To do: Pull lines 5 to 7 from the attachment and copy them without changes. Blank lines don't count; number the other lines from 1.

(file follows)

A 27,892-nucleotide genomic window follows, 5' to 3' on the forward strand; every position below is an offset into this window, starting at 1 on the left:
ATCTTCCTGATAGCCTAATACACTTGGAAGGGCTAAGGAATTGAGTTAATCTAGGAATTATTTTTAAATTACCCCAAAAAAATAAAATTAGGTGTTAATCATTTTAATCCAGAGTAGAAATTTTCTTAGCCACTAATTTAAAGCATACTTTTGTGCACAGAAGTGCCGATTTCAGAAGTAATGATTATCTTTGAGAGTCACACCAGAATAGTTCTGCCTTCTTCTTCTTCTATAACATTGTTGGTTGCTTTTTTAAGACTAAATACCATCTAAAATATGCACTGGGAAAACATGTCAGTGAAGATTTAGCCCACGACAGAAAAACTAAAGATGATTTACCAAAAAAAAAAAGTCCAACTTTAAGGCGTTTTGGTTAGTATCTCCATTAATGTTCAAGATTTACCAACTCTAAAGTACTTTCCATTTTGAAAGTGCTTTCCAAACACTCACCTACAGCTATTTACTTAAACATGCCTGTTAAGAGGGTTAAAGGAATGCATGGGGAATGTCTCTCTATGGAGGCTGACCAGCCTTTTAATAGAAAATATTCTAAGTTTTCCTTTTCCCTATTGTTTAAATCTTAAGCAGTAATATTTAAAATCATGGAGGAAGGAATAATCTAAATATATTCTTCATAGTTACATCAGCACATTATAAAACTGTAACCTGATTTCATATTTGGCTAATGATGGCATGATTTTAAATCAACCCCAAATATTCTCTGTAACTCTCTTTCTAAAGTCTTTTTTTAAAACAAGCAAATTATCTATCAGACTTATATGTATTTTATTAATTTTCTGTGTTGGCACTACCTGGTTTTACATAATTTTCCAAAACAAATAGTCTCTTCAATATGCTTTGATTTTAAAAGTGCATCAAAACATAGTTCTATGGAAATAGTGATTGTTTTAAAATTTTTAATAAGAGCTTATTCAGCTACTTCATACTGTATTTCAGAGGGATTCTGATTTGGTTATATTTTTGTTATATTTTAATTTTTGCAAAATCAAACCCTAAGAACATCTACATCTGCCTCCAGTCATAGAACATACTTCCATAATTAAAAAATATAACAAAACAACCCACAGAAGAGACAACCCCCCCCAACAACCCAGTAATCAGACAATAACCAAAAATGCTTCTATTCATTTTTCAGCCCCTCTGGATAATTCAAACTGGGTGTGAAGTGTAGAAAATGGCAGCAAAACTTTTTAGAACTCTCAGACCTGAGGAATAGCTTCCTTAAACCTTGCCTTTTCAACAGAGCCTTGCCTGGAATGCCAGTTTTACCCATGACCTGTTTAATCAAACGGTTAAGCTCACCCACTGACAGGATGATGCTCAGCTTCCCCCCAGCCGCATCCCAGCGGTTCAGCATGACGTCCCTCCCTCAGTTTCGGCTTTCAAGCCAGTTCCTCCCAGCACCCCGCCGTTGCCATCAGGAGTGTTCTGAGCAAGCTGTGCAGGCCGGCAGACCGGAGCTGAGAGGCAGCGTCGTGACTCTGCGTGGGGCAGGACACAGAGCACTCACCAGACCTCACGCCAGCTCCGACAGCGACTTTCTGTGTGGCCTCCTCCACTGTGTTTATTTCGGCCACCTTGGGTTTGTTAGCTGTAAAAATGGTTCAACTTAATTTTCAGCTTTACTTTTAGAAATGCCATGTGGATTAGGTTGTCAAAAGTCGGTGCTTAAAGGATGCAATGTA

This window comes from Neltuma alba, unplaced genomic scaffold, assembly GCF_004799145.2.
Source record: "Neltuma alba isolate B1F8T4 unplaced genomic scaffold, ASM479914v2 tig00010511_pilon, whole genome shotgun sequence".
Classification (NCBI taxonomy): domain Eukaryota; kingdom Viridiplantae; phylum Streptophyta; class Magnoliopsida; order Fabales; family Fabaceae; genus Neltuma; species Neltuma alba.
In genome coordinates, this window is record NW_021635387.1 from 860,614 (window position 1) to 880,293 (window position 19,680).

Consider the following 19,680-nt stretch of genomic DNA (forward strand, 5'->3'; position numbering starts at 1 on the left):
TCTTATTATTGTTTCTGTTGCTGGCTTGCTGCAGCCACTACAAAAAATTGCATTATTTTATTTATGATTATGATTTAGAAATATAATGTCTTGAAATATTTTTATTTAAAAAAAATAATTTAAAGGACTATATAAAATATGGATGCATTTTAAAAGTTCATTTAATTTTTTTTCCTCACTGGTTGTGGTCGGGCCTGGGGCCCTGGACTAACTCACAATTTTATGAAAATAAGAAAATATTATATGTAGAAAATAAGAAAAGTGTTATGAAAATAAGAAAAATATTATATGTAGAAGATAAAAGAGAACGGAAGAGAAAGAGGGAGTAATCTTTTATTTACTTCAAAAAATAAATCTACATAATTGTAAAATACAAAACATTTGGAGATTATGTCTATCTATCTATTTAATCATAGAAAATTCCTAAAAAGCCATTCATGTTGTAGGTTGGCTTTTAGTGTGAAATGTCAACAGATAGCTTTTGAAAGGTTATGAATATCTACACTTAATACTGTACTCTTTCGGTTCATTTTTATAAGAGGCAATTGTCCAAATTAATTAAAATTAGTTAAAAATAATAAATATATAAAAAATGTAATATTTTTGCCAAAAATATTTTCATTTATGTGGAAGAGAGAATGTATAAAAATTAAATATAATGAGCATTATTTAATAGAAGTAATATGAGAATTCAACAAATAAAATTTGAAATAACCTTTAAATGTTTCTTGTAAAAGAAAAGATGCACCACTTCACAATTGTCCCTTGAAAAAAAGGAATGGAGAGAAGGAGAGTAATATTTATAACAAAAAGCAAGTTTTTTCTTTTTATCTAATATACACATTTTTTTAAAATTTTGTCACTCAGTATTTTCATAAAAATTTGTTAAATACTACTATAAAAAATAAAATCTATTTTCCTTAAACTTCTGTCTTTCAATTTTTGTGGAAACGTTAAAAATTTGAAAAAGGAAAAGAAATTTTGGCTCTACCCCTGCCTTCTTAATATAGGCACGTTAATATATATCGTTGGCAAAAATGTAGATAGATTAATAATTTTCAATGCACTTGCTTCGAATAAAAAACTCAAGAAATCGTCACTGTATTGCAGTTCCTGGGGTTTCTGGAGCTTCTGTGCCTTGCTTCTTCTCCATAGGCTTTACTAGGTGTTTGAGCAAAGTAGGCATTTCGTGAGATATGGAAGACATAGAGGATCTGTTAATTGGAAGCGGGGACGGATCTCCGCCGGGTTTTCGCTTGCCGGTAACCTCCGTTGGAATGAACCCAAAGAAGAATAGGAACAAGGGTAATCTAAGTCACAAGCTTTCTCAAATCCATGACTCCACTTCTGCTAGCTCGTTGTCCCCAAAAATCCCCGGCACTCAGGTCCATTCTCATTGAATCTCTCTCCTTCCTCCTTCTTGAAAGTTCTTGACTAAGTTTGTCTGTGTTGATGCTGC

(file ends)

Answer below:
Classification (NCBI taxonomy): domain Eukaryota; kingdom Viridiplantae; phylum Streptophyta; class Magnoliopsida; order Fabales; family Fabaceae; genus Neltuma; species Neltuma alba.
In genome coordinates, this window is record NW_021635387.1 from 860,614 (window position 1) to 880,293 (window position 19,680).

Consider the following 19,680-nt stretch of genomic DNA (forward strand, 5'->3'; position numbering starts at 1 on the left):